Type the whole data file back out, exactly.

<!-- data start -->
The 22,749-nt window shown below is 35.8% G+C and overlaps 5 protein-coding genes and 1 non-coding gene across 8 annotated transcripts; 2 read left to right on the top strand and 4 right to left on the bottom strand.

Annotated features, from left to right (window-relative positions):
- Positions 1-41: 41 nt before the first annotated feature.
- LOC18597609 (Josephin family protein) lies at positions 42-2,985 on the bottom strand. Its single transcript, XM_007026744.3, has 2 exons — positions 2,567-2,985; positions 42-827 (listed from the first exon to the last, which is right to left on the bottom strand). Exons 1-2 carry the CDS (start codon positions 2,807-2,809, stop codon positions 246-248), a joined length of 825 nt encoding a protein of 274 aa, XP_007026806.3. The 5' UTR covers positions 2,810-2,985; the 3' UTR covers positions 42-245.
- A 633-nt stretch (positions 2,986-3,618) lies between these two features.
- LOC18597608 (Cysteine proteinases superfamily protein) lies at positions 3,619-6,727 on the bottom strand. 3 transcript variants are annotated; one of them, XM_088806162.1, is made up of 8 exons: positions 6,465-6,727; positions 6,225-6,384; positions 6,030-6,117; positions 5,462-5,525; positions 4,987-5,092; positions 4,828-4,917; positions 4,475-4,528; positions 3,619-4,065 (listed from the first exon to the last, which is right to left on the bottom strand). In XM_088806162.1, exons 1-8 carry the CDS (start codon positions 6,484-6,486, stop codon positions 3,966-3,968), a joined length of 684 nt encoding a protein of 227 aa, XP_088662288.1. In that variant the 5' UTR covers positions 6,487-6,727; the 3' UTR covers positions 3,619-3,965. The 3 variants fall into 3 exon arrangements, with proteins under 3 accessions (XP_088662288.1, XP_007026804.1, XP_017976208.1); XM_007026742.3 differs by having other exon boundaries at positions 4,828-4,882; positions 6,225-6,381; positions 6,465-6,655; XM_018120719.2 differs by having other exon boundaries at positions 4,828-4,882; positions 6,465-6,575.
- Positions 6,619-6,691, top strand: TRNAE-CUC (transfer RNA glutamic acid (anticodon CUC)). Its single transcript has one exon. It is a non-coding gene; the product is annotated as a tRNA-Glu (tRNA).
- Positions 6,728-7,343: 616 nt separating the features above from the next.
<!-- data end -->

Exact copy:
The 22,749-nt window shown below is 35.8% G+C and overlaps 5 protein-coding genes and 1 non-coding gene across 8 annotated transcripts; 2 read left to right on the top strand and 4 right to left on the bottom strand.

Annotated features, from left to right (window-relative positions):
- Positions 1-41: 41 nt before the first annotated feature.
- LOC18597609 (Josephin family protein) lies at positions 42-2,985 on the bottom strand. Its single transcript, XM_007026744.3, has 2 exons — positions 2,567-2,985; positions 42-827 (listed from the first exon to the last, which is right to left on the bottom strand). Exons 1-2 carry the CDS (start codon positions 2,807-2,809, stop codon positions 246-248), a joined length of 825 nt encoding a protein of 274 aa, XP_007026806.3. The 5' UTR covers positions 2,810-2,985; the 3' UTR covers positions 42-245.
- A 633-nt stretch (positions 2,986-3,618) lies between these two features.
- LOC18597608 (Cysteine proteinases superfamily protein) lies at positions 3,619-6,727 on the bottom strand. 3 transcript variants are annotated; one of them, XM_088806162.1, is made up of 8 exons: positions 6,465-6,727; positions 6,225-6,384; positions 6,030-6,117; positions 5,462-5,525; positions 4,987-5,092; positions 4,828-4,917; positions 4,475-4,528; positions 3,619-4,065 (listed from the first exon to the last, which is right to left on the bottom strand). In XM_088806162.1, exons 1-8 carry the CDS (start codon positions 6,484-6,486, stop codon positions 3,966-3,968), a joined length of 684 nt encoding a protein of 227 aa, XP_088662288.1. In that variant the 5' UTR covers positions 6,487-6,727; the 3' UTR covers positions 3,619-3,965. The 3 variants fall into 3 exon arrangements, with proteins under 3 accessions (XP_088662288.1, XP_007026804.1, XP_017976208.1); XM_007026742.3 differs by having other exon boundaries at positions 4,828-4,882; positions 6,225-6,381; positions 6,465-6,655; XM_018120719.2 differs by having other exon boundaries at positions 4,828-4,882; positions 6,465-6,575.
- Positions 6,619-6,691, top strand: TRNAE-CUC (transfer RNA glutamic acid (anticodon CUC)). Its single transcript has one exon. It is a non-coding gene; the product is annotated as a tRNA-Glu (tRNA).
- Positions 6,728-7,343: 616 nt separating the features above from the next.